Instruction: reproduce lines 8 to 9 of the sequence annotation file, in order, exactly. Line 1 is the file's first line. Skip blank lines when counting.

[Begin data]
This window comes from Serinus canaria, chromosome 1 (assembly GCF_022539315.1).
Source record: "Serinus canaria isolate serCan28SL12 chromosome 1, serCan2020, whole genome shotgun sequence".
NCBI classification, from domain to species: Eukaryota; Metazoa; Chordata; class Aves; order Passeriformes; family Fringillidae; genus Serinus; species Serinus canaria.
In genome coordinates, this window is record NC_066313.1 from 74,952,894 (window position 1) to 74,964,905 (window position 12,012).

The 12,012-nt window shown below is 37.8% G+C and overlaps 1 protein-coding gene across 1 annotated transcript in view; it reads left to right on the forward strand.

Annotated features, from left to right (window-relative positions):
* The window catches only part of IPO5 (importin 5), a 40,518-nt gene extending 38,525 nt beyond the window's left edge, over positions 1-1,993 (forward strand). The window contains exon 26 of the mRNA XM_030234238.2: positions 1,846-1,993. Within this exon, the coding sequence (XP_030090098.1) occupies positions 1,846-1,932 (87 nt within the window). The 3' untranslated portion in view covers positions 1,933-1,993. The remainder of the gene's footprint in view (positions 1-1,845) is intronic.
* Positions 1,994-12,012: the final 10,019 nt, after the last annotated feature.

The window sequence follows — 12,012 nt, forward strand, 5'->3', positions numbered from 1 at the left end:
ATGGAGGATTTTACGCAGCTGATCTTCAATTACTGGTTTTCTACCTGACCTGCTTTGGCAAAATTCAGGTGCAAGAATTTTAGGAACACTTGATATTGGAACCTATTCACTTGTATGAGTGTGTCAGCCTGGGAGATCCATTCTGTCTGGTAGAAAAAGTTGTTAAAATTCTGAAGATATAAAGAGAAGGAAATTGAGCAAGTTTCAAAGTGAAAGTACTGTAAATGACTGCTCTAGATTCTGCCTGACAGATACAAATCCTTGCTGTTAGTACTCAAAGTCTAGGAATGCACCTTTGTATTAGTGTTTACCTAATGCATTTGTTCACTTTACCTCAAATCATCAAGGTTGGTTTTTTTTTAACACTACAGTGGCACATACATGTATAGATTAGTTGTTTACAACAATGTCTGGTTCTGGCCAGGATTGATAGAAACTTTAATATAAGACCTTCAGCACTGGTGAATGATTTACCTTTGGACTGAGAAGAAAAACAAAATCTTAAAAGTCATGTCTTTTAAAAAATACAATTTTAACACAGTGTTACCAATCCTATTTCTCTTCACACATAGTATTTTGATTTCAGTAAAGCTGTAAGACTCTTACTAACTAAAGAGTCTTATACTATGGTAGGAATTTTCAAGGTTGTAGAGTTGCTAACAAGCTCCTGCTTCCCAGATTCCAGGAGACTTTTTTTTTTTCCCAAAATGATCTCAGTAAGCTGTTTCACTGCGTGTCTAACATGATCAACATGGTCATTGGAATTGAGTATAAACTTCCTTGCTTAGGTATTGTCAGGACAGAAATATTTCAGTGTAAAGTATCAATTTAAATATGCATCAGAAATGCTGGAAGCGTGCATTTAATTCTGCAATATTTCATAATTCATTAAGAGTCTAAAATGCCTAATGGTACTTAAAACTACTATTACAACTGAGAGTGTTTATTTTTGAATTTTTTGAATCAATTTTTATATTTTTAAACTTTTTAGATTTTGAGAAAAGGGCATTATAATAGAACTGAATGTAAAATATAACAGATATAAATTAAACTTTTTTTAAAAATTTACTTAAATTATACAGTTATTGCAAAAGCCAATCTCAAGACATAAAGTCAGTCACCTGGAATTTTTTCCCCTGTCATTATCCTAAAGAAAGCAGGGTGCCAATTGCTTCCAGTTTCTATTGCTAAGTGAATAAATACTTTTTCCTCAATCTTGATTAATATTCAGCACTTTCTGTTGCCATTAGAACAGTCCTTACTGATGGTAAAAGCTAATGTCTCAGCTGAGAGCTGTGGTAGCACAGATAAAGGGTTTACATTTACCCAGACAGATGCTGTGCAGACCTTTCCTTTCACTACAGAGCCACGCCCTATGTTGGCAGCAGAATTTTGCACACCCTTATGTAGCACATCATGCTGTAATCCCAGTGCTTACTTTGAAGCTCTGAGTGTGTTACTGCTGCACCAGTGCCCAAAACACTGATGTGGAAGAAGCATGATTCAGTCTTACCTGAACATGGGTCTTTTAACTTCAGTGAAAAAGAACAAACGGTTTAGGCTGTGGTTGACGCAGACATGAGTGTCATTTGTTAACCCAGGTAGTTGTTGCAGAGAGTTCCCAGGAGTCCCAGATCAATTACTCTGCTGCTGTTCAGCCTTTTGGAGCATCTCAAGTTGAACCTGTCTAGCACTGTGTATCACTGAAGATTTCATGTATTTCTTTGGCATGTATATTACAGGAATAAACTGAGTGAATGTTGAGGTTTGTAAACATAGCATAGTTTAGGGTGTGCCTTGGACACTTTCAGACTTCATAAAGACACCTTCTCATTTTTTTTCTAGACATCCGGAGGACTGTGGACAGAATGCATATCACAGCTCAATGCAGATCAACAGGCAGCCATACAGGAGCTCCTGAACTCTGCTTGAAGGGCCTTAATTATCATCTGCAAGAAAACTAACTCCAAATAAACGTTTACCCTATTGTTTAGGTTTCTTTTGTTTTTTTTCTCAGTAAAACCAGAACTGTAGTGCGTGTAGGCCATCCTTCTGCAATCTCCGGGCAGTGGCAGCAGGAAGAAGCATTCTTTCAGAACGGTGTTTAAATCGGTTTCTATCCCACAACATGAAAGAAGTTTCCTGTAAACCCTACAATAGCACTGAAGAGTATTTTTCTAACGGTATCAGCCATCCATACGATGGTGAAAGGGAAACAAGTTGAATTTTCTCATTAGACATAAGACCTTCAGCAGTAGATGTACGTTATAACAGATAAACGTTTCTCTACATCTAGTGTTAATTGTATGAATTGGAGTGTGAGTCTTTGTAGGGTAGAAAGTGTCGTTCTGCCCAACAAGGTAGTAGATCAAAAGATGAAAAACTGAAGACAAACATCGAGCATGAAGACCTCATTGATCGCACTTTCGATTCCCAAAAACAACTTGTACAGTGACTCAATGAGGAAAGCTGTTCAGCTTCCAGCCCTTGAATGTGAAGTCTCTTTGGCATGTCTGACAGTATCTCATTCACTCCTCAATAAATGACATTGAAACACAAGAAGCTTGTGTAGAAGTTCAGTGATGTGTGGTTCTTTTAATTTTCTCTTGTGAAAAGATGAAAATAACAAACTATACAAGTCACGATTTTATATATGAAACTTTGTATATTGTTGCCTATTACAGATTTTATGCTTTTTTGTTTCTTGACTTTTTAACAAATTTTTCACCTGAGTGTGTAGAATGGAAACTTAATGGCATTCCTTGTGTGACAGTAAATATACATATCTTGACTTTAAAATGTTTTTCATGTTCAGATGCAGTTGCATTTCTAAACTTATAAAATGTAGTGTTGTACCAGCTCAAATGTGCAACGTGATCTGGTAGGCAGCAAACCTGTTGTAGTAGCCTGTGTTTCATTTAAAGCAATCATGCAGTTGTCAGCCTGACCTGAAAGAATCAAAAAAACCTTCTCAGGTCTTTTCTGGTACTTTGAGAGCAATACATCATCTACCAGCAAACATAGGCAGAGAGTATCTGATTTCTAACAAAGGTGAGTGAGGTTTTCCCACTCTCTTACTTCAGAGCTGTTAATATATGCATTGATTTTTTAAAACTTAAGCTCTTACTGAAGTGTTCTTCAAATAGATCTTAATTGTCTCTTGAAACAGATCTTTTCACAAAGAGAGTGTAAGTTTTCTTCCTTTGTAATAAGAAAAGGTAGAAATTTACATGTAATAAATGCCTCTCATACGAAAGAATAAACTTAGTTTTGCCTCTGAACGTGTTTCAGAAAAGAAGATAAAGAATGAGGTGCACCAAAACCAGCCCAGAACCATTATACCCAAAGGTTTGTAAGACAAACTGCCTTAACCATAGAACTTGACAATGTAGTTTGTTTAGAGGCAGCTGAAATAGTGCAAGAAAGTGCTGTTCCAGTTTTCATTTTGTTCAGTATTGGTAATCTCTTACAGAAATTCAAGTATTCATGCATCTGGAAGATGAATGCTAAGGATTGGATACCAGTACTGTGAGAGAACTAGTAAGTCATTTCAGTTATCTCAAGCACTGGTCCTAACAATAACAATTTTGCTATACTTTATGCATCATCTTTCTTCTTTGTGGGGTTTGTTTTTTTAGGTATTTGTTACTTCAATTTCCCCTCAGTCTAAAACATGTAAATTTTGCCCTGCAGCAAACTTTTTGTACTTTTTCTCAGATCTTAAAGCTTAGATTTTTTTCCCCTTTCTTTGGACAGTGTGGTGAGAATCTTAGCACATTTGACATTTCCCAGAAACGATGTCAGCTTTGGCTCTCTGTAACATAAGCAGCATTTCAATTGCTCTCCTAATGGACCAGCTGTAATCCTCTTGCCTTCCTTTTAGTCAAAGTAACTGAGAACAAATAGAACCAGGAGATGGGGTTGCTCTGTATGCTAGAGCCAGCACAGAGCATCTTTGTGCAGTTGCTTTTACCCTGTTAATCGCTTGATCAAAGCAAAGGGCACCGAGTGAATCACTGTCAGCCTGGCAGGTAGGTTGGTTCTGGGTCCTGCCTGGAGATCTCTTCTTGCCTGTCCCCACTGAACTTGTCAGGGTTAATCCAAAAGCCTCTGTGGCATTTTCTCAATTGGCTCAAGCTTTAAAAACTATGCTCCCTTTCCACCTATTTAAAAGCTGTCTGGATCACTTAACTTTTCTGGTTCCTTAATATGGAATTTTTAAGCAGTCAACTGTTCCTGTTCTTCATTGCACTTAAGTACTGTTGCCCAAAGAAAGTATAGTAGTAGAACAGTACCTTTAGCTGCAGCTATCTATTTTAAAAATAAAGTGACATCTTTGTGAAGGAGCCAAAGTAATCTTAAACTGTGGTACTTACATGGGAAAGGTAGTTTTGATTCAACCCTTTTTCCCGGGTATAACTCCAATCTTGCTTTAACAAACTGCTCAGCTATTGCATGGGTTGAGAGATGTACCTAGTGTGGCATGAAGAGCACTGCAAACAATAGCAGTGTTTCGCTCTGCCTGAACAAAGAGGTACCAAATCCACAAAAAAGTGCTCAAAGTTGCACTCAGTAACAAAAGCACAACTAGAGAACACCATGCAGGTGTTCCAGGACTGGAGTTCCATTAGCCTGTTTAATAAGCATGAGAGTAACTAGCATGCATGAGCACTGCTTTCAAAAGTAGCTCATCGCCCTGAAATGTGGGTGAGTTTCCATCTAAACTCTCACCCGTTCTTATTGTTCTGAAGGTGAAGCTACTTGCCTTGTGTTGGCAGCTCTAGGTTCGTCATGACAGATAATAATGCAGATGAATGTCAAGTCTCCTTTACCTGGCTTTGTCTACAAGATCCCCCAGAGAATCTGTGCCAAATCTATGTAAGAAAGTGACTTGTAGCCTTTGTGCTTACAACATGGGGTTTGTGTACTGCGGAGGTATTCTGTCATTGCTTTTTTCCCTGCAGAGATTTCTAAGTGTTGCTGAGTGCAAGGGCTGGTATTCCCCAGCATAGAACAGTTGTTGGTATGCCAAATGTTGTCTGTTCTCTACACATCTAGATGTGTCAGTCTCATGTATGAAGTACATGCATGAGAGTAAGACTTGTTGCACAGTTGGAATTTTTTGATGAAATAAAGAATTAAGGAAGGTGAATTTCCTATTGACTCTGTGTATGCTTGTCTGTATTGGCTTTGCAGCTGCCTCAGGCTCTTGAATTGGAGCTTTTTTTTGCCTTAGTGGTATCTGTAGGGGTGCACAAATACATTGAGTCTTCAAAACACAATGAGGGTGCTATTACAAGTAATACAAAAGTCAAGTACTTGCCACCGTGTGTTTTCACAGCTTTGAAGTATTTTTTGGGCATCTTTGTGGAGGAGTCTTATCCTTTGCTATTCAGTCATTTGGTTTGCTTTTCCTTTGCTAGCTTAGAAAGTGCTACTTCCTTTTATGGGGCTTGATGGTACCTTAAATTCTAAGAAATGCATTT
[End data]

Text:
* Positions 1,994-12,012: the final 10,019 nt, after the last annotated feature.

The window sequence follows — 12,012 nt, forward strand, 5'->3', positions numbered from 1 at the left end: